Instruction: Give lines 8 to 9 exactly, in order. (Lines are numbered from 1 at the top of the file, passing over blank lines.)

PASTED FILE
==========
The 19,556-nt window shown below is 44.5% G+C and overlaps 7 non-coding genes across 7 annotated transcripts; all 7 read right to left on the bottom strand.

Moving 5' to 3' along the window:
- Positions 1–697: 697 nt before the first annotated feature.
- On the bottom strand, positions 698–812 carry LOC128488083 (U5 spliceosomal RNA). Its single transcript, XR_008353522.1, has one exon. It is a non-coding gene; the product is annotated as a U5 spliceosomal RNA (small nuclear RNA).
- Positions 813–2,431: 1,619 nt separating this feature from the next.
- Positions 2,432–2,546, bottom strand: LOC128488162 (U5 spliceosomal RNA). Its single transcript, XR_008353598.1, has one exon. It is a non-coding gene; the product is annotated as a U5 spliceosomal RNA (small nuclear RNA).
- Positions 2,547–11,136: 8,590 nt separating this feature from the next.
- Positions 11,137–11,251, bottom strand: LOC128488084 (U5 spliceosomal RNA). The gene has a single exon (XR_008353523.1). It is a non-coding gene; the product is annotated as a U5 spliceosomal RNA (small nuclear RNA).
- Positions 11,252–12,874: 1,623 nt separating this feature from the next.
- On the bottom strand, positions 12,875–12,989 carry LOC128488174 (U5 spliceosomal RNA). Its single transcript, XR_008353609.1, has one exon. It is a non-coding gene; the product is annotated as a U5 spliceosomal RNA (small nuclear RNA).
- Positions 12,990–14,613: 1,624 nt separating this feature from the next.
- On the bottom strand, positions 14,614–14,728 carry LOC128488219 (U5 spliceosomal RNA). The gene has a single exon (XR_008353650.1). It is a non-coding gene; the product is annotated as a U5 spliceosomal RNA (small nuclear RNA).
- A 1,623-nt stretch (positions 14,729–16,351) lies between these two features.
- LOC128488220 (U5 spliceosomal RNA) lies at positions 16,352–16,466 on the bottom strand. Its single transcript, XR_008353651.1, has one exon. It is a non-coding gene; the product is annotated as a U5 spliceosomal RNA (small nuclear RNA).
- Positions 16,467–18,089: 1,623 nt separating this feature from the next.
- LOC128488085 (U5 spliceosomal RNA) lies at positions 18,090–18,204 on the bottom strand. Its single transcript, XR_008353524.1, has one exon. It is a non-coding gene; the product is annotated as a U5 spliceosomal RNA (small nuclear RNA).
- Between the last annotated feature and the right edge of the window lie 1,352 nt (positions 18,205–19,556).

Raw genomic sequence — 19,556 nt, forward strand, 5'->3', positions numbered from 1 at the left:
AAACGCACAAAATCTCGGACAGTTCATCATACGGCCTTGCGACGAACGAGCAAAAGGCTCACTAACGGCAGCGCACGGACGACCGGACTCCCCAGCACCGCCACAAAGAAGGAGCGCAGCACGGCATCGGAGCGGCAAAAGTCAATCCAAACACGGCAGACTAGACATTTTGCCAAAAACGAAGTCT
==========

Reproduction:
- Positions 11,137–11,251, bottom strand: LOC128488084 (U5 spliceosomal RNA). The gene has a single exon (XR_008353523.1). It is a non-coding gene; the product is annotated as a U5 spliceosomal RNA (small nuclear RNA).
- Positions 11,252–12,874: 1,623 nt separating this feature from the next.